What more could you ask for in Week 3?
Ravens defensive coordinator Wink Martindale suggested we could be seeing the next Brady-Manning rivalry as Lamar Jackson and Baltimore travel to Kansas City to take on Patrick Mahomes and the Chiefs. It’s an exciting thought after last December’s 27-24 classic in which the Chiefs narrowly prevailed in overtime.
In his second season, Jackson has taken a gigantic leap to draw comparisons to Mahomes, whom no one expected to be the 2018 NFL MVP at this time a year ago in his first full season as a starter. These two will be exciting to watch for years to come, and these teams meeting again in January wouldn’t be surprising, regardless of Sunday’s outcome.
It’s time to go on the record as these 2018 division winners meet for the ninth time in the all-time regular-season series. Kansas City holds a 5-3 advantage, but the Ravens have won two of the three regular-season games played at Arrowhead Stadium as well as the 2010 wild-card playoff game.
Below are five predictions for Sunday:
1. Willie Snead will be more involved with 75 receiving yards and a touchdown. With rookie Marquise Brown among the league leaders in receiving yards and touchdowns, the lack of production from the other wide receivers — six catches for 72 yards and two touchdowns in two games — hasn’t been an issue so far. However, as opponents focus more on slowing Brown as well as tight end Mark Andrews, Jackson will need to turn to others with Snead’s ability over the middle making him a logical choice. The veteran slot receiver had five catches for 61 yards against the Chiefs last year and will provide an effective safety net for Jackson playing in front of his first raucous road crowd of the season.
2. Kansas City defensive lineman Chris Jones will record two sacks. The Chiefs may not have too many defensive players who scare you, but Jones is among the best inside pass rushers in the NFL, posing a problem for center Matt Skura and left guard Bradley Bozeman. Inside pressure gave the Ravens major problems in last year’s playoff loss to the Los Angeles Chargers, and Jones’ 6-foot-6, 310-pound frame regularly disrupts passing lanes. Controlling the pass rush will be a critical objective for both teams as the Chiefs will be without starting left tackle Eric Fisher, but Jones has the ability to wreck a game inside if you don’t have a good plan to account for him.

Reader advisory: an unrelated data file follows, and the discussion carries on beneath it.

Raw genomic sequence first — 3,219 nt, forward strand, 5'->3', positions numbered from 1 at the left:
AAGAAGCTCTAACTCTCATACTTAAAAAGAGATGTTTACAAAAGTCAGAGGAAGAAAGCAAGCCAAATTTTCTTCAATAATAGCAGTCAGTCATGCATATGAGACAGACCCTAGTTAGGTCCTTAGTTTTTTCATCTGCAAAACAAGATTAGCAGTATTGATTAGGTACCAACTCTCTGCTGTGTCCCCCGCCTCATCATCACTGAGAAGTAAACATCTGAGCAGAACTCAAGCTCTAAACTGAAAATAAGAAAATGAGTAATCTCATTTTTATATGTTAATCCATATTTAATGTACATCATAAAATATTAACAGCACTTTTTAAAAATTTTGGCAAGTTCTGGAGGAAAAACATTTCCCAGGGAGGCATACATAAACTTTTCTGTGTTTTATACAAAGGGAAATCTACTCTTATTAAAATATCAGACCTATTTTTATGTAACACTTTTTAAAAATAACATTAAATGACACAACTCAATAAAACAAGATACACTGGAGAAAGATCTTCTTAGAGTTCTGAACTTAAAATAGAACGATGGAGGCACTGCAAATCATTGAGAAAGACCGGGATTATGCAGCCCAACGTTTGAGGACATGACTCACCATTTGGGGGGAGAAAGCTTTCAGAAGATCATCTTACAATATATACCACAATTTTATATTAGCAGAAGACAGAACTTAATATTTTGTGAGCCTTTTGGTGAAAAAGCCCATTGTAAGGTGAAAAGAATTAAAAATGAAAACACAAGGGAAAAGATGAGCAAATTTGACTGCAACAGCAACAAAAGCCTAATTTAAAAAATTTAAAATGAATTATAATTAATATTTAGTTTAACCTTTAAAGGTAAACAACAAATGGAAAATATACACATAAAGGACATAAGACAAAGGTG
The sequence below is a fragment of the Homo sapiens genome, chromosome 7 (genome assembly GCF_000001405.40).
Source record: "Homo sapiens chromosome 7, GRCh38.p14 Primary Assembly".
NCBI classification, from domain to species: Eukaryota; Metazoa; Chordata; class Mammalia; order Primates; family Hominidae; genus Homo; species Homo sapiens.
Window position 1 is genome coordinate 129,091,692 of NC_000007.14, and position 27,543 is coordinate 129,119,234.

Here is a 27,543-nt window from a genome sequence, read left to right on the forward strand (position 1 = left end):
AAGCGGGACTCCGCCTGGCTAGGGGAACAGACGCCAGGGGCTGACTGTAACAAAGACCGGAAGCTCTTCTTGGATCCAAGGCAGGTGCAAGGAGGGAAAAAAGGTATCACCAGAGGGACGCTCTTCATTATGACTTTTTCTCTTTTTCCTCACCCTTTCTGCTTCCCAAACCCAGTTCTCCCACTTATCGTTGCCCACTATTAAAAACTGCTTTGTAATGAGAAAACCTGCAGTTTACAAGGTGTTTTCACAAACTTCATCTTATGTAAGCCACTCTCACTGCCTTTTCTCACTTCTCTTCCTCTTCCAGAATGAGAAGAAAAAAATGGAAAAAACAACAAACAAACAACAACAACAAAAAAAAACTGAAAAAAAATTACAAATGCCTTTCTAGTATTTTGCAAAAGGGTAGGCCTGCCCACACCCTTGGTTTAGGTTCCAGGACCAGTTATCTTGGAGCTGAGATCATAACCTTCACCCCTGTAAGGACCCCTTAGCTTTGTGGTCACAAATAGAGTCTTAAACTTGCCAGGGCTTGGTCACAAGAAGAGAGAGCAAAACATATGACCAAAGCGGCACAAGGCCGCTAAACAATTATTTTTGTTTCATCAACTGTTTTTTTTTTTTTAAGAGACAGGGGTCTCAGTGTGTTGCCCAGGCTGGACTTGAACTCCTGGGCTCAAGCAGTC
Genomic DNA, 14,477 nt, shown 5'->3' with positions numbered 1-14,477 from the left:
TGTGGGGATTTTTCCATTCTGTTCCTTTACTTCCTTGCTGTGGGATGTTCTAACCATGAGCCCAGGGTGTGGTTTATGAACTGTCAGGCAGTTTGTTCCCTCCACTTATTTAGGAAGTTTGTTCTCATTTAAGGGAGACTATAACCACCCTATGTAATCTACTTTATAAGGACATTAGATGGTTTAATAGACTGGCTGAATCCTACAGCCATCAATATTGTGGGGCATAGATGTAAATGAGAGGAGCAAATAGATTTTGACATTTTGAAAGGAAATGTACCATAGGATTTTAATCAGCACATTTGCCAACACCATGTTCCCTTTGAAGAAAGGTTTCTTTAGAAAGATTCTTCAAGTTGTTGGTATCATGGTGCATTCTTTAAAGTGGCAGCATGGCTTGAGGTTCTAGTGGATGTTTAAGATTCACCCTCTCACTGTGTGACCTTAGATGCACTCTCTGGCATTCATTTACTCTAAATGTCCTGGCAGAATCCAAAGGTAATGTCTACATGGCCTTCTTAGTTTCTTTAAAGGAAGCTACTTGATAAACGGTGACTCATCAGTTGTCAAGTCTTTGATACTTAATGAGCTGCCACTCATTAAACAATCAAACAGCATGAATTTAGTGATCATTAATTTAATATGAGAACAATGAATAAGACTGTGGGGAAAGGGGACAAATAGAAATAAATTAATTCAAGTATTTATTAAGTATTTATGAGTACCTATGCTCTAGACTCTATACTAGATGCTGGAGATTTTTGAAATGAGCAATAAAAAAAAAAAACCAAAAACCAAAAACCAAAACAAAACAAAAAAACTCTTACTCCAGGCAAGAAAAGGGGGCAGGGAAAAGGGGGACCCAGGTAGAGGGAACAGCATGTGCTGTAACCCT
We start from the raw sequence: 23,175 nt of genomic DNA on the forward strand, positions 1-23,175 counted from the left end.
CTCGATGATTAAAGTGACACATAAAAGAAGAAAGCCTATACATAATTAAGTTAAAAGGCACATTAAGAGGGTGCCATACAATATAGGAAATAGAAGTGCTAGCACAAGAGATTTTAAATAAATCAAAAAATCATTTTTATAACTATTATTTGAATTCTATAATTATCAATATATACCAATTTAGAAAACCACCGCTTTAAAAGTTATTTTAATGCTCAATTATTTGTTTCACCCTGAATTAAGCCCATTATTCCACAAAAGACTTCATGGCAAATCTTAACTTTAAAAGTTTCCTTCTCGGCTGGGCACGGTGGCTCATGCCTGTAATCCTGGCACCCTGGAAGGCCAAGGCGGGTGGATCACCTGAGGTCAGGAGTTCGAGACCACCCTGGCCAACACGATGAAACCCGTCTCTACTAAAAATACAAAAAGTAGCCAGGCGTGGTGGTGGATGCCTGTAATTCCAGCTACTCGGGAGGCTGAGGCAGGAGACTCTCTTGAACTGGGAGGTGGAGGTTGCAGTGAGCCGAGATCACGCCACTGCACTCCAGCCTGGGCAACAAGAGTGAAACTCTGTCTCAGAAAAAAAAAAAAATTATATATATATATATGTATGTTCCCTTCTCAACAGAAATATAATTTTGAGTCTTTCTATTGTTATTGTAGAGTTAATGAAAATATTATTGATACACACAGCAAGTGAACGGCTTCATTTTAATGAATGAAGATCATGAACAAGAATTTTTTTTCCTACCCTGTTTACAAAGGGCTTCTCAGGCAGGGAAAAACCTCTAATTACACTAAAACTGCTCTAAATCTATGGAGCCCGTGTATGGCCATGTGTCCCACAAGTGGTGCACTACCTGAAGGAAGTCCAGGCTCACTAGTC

3. Jackson and Mahomes will each throw their first interception of 2019 in otherwise strong performances. The early-season comparisons between the two are striking as the young quarterbacks have each thrown seven touchdowns and haven’t thrown a single pick in a combined 134 pass attempts. In fact, Jackson’s last interception in the regular season came against Oakland last Nov. 25 while Mahomes has thrown only one since Ravens safety Chuck Clark picked him off last Dec. 9. With rain in Sunday’s forecast and both quarterbacks eager to put on a show in a big game early in the season, we’ll see a couple turnovers mixed into impressive games from Mahomes and Jackson.
4. Travis Kelce will have over 100 receiving yards and a touchdown reception. The Baltimore defense mixed up its coverages last December as the All-Pro tight end caught seven passes for 77 yards and a touchdown, but Kelce also drew a pass interference call to set up an easy 1-yard touchdown. Tony Jefferson missed last year’s meeting with the Chiefs and figures to match up against Kelce at times, but I just don’t see a particularly encouraging solution to slowing him, a problem Kansas City could also face with Andrews. With Tyreek Hill out this time around and the Ravens focused on limiting big plays, Mahomes will turn to Kelce frequently in the intermediate portion of the field.
5. The Chiefs will pull out a 31-27 win in a close game that lives up to the hype. I like the Ravens’ chances in this one more than I did last year with the improvement of Jackson and the passing game, but there was some leaky coverage Miami wasn’t capable of exploiting in Week 1 and more breakdowns against Arizona last week, a concerning trend when playing Andy Reid’s dynamic passing game on the road. I expect the Ravens to use some ball control like last year to try to keep the Chiefs offense off the field, but the between-the-tackles running game hasn’t been as consistent early on, which will leave the ball in Jackson’s hands more frequently. The 22-year-old quarterback will have a good day, but I’m just not sure the Baltimore defense is on the 2018 group’s level or that a talented but young offense is quite ready yet for a full-blown shootout if that’s what happens Sunday. I’ll give a slight nod to Kansas City, but the Ravens will have no reason to feel discouraged about their efforts in this one.